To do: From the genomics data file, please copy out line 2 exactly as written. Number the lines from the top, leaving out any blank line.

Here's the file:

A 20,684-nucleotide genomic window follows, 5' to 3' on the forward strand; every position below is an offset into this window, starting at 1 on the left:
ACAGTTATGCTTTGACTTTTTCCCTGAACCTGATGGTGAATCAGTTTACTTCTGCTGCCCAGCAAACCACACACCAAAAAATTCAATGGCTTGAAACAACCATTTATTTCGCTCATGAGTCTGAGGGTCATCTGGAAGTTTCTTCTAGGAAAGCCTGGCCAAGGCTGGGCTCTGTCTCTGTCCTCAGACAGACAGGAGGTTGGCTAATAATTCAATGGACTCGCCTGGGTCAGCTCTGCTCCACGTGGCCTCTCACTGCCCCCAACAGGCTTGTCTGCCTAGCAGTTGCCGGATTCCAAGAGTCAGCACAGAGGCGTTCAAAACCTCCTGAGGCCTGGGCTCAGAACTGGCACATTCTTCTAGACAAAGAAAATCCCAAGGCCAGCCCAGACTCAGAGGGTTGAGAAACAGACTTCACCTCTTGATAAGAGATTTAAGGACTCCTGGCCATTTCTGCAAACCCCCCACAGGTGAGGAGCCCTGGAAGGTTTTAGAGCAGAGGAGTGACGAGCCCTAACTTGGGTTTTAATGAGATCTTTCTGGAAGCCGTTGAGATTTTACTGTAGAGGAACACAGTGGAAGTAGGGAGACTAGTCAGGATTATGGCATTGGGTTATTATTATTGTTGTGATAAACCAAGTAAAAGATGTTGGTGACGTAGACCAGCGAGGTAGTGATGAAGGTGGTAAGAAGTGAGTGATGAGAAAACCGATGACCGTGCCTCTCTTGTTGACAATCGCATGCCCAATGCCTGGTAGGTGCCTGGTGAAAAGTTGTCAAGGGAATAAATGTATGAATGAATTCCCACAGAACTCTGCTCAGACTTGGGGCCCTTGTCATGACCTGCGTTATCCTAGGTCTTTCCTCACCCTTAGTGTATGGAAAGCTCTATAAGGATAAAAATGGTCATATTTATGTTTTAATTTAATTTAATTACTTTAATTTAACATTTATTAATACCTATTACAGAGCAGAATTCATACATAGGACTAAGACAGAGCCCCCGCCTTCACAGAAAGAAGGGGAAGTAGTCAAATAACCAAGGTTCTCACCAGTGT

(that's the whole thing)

ACAGTTATGCTTTGACTTTTTCCCTGAACCTGATGGTGAATCAGTTTACTTCTGCTGCCCAGCAAACCACACACCAAAAAATTCAATGGCTTGAAACAACCATTTATTTCGCTCATGAGTCTGAGGGTCATCTGGAAGTTTCTTCTAGGAAAGCCTGGCCAAGGCTGGGCTCTGTCTCTGTCCTCAGACAGACAGGAGGTTGGCTAATAATTCAATGGACTCGCCTGGGTCAGCTCTGCTCCACGTGGCCTCTCACTGCCCCCAACAGGCTTGTCTGCCTAGCAGTTGCCGGATTCCAAGAGTCAGCACAGAGGCGTTCAAAACCTCCTGAGGCCTGGGCTCAGAACTGGCACATTCTTCTAGACAAAGAAAATCCCAAGGCCAGCCCAGACTCAGAGGGTTGAGAAACAGACTTCACCTCTTGATAAGAGATTTAAGGACTCCTGGCCATTTCTGCAAACCCCCCACAGGTGAGGAGCCCTGGAAGGTTTTAGAGCAGAGGAGTGACGAGCCCTAACTTGGGTTTTAATGAGATCTTTCTGGAAGCCGTTGAGATTTTACTGTAGAGGAACACAGTGGAAGTAGGGAGACTAGTCAGGATTATGGCATTGGGTTATTATTATTGTTGTGATAAACCAAGTAAAAGATGTTGGTGACGTAGACCAGCGAGGTAGTGATGAAGGTGGTAAGAAGTGAGTGATGAGAAAACCGATGACCGTGCCTCTCTTGTTGACAATCGCATGCCCAATGCCTGGTAGGTGCCTGGTGAAAAGTTGTCAAGGGAATAAATGTATGAATGAATTCCCACAGAACTCTGCTCAGACTTGGGGCCCTTGTCATGACCTGCGTTATCCTAGGTCTTTCCTCACCCTTAGTGTATGGAAAGCTCTATAAGGATAAAAATGGTCATATTTATGTTTTAATTTAATTTAATTACTTTAATTTAACATTTATTAATACCTATTACAGAGCAGAATTCATACATAGGACTAAGACAGAGCCCCCGCCTTCACAGAAAGAAGGGGAAGTAGTCAAATAACCAAGGTTCTCACCAGTGT